It’s painful to lose a trophy to a snapped line or pulled hook when some minor drag adjustments would have prevented the mishap. Applying just the right amount of pressure throughout the fight is paramount to consistently land quality fish on light tackle.
What is Drag on a Fishing Reel?
When fish are too big to reel in quickly, drag is used to wear out the fish and prevent your fishing line from breaking. Drag serves two primary functions: It exerts constant pressure on a fish to wear it down, and it acts as a buffer to prevent tension from reaching the breaking point of the fishing line and terminal tackle, such as hooks, swivels, and the hardware on plugs and other lures. Many anglers estimate their drag setting by pulling line off a reel to gauge the tension, but unless you’ve developed that special touch over decades of fishing experience, you should play it safe and use a scale to achieve the desired drag setting before you get on the water.
Setting the Drag for Monofilament Line
Before the advent of superbraids, nylon monofilament was far and away the most popular type of fishing line. Therefore, drag-setting standards were developed around the use of monofilament, which stretches as much as 25 percent. While that stretch somewhat hinders hook-setting and the detection of subtle bites, especially when fishing in deep water, it also cushions against the sudden spikes in drag tension that occur when a sizable fish pounces on a bait, charges away from the boat, or surges into the air.
As a general rule, the proper drag setting for nylon mono lines up to 20-pound test is 20 percent of the breaking strength of the line. For 30- through 50-pound mono, it’s 25 percent of the breaking strength, and for 80- through 130-pound mono, it’s 30 percent. Of course, these are basic guidelines. The right drag setting varies according to the fishing scenario. A light drag is the right call when fishing light lines in open water, but considerably heavier drag is required to keep large striped bass, snook or grouper from breaking off on structure when fishing near bridge pilings, rocks or over a wreck.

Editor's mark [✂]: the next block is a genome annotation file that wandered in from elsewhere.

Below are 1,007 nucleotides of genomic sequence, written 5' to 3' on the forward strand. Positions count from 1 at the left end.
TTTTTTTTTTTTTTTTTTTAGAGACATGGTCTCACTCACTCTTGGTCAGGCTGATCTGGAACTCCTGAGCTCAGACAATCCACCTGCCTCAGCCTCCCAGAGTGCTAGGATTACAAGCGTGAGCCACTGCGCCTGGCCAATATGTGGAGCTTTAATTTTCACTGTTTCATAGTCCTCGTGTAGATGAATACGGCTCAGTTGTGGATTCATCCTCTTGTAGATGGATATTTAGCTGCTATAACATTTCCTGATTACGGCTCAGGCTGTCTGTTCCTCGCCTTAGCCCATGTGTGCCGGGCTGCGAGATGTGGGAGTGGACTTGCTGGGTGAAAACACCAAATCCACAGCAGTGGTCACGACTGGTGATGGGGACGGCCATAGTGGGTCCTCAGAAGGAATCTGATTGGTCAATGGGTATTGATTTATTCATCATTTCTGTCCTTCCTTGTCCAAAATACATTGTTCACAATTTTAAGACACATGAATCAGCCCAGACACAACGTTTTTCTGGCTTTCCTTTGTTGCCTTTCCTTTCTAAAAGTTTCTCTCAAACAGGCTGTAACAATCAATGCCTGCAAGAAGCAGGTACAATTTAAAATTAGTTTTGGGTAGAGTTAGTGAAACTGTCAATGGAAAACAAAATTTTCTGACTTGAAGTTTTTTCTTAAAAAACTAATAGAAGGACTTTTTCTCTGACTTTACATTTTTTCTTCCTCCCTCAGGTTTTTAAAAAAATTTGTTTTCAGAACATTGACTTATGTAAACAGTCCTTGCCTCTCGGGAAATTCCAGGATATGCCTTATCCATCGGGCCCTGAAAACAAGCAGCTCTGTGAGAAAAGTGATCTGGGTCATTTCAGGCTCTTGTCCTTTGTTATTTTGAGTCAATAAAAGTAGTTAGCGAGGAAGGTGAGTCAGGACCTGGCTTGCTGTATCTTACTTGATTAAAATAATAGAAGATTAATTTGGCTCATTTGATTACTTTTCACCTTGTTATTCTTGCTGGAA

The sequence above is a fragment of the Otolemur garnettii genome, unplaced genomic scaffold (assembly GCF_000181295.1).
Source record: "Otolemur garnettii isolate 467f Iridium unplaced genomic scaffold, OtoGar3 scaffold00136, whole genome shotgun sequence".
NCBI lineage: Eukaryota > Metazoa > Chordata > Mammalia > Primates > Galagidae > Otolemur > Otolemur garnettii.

Setting the Drag for Braided Line
Drag settings for braided lines, which lack the stretch of nylon, are different. Their near-zero stretch and smaller diameters result in better hook-sets, faster sink rates and a much better feel. But the cushion against sudden spikes in tension is nonexistent, so lighter drag settings are in order.
With braided lines up to 20-pound-test, set the drag at 15 percent of the line’s breaking strength. With 30- through 65-pound braid, set it at 20 percent. With braid that tests at more than 65 pounds, go with 25 percent. Again, these are only basic guidelines, and you must increase or decrease drag tension based on the location and the circumstances.
Braided Lines Are Stronger Than What Their Label Says
Be aware that, unless it says IGFA or tournament on the label, most fishing lines aren’t classified by their actual breaking strengths. The difference between a line’s weight classification and its real breaking strength is usually greatest in braids. For instance, some 30-pound braided lines break at more than 40 pounds, so you may need to do a little digging (check manufacturer websites) to ensure you don’t set the drag unnecessarily light.
Use Your Hand to Slow Down A Fighting Fish
Because of their inaccuracies, major drag-setting adjustments in the heat of a fight often prove costly. If additional pressure is needed to stop or turn a fish, “feather” or “cup” the spool of your reel instead. You can also pull sideways, bending the rod a little more. Should that fish make a sudden run or jump, the extra pressure is instantly abated by simply removing your hand from the spool and aiming the rod tip in the fish’s direction. Once the fish settles down, reapply the additional pressure to shorten the battle.
When to Back off the Fishing Reel Drag Pressure
The many variables that increase the drag tension during a battle include the resistance of the line, which steadily increases as a fish pulls more and more line during a long run; the diminishing diameter of a spool as the line peels out of the reel; and even the degree of bend in your rod.
The initial drag setting should buy you enough time to give chase and reclaim lost line. However, when fighting a fish from a stationary boat or when a fish won’t slow down, begin backing off the drag to compensate for the increasing pressure on the line. As the fish settles down and you regain a safe amount of line, start tightening the drag little by little, without exceeding the original setting.